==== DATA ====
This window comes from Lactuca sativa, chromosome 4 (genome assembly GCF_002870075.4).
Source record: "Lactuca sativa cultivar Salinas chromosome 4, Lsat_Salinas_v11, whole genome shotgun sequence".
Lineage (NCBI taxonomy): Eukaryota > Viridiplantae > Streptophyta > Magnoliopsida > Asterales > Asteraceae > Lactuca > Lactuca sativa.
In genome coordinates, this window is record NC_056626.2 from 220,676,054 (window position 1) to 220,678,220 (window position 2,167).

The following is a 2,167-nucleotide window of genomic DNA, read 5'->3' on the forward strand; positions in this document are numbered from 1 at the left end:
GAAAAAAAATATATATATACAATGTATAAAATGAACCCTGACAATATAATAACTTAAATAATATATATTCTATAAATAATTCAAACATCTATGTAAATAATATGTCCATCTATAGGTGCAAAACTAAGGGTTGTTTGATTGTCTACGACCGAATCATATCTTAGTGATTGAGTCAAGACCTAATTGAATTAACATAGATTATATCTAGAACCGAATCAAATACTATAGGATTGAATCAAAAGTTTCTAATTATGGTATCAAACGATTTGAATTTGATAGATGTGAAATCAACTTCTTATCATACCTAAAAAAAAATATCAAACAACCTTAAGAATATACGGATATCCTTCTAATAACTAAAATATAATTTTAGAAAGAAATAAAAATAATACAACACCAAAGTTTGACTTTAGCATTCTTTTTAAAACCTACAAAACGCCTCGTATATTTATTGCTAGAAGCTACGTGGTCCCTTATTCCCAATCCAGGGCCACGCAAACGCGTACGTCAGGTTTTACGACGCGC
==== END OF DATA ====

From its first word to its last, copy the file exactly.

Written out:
This window comes from Lactuca sativa, chromosome 4 (genome assembly GCF_002870075.4).
Source record: "Lactuca sativa cultivar Salinas chromosome 4, Lsat_Salinas_v11, whole genome shotgun sequence".
Lineage (NCBI taxonomy): Eukaryota > Viridiplantae > Streptophyta > Magnoliopsida > Asterales > Asteraceae > Lactuca > Lactuca sativa.
In genome coordinates, this window is record NC_056626.2 from 220,676,054 (window position 1) to 220,678,220 (window position 2,167).

The following is a 2,167-nucleotide window of genomic DNA, read 5'->3' on the forward strand; positions in this document are numbered from 1 at the left end:
GAAAAAAAATATATATATACAATGTATAAAATGAACCCTGACAATATAATAACTTAAATAATATATATTCTATAAATAATTCAAACATCTATGTAAATAATATGTCCATCTATAGGTGCAAAACTAAGGGTTGTTTGATTGTCTACGACCGAATCATATCTTAGTGATTGAGTCAAGACCTAATTGAATTAACATAGATTATATCTAGAACCGAATCAAATACTATAGGATTGAATCAAAAGTTTCTAATTATGGTATCAAACGATTTGAATTTGATAGATGTGAAATCAACTTCTTATCATACCTAAAAAAAAATATCAAACAACCTTAAGAATATACGGATATCCTTCTAATAACTAAAATATAATTTTAGAAAGAAATAAAAATAATACAACACCAAAGTTTGACTTTAGCATTCTTTTTAAAACCTACAAAACGCCTCGTATATTTATTGCTAGAAGCTACGTGGTCCCTTATTCCCAATCCAGGGCCACGCAAACGCGTACGTCAGGTTTTACGACGCGC